Viscous fluid flow
McGraw-Hill, 1974 - 725 Seiten
Frank White's "Viscous Fluid Flow, Third Edition" continues to be the market leader in this course area. The text is for a senior graduate level elective in Mechanical Engineering, and has a strong professional and international appeal. Author Frank White is has a strong reputation in the field, his book is accurate, conceptually strong, and contains excellent problem sets. Many of the problems are new to this third edition; a rarity among senior and graduate level textbooks. The references found in the text have been updated and reflect the most current information available. Users will also be interested to find explanations of, and references to ongoing controversies and trends in this course area. Topically speaking, the text contains modern information on technological advances, such as Micro- and Nano-technology, Turbulence Modeling, Computational Fluid Dynamics (CFD), and Unsteady Boundary Layers.
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Flmdamental Equations of Compressible Viscous Flow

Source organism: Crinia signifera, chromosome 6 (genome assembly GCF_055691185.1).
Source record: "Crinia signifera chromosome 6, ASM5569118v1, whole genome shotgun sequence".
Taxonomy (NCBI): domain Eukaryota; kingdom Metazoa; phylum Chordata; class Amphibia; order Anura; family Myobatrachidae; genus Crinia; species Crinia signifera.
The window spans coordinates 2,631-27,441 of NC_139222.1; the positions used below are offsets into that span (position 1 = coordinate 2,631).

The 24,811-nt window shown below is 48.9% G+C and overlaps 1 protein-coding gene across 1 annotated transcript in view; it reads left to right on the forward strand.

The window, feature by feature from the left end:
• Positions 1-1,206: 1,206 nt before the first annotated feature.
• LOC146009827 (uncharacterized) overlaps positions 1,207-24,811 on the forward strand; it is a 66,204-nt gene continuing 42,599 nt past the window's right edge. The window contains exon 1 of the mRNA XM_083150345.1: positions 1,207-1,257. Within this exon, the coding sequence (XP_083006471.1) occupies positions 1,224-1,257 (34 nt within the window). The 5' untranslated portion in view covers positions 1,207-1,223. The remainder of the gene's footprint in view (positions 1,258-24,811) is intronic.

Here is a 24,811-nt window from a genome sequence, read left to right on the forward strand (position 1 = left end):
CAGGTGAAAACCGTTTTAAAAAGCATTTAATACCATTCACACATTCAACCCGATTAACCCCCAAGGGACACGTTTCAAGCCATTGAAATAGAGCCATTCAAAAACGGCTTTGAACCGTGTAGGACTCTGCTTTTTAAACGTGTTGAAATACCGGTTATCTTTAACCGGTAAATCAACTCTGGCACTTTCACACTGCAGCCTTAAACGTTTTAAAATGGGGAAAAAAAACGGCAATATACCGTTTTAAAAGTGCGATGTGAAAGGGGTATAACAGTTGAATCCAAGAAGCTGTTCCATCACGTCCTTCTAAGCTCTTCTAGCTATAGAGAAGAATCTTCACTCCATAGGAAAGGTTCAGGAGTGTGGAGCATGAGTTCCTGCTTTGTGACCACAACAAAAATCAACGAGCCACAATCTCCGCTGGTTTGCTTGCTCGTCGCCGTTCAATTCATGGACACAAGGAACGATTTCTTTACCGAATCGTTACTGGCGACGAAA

Solutions of the Newtonian ViscousFlow Equations
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adiabatic analysis approximation assume Blasius boundary conditions boundary layer calculations Chap coefficient compressible ﬂow computed const constant convection correlation curve cylinder deﬁned deﬁnition derivative differential equation dimensionless displacement thickness downstream drag Driest duct effect enthalpy example factor Falkner-Skan ﬁeld FIGURE ﬁnal ﬁnd ﬁnite ﬁnite-difference ﬁrst ﬁt ﬂat plate ﬂat-plate flow ﬂow past ﬂuctuations ﬂuid formula freestream gases given heat ﬂux heat transfer incompressible inﬁnite instability integral relation inviscid Karman laminar ﬂow linear Mach number Mech momentum equation Navier-Stokes equations no-slip condition Note Nusselt Orr-Sommerfeld equation parameter percent Prandtl number predict pressure gradient problem result Reynolds analogy Reynolds number satisﬁed shear stress shown in Fig similar skin friction solution speciﬁc stability stagnation stagnation point stream function streamlines surface Table theory thickness three-dimensional tion turbulent ﬂow two-dimensional variables velocity proﬁle viscous ﬂow vorticity wake wall temperature zero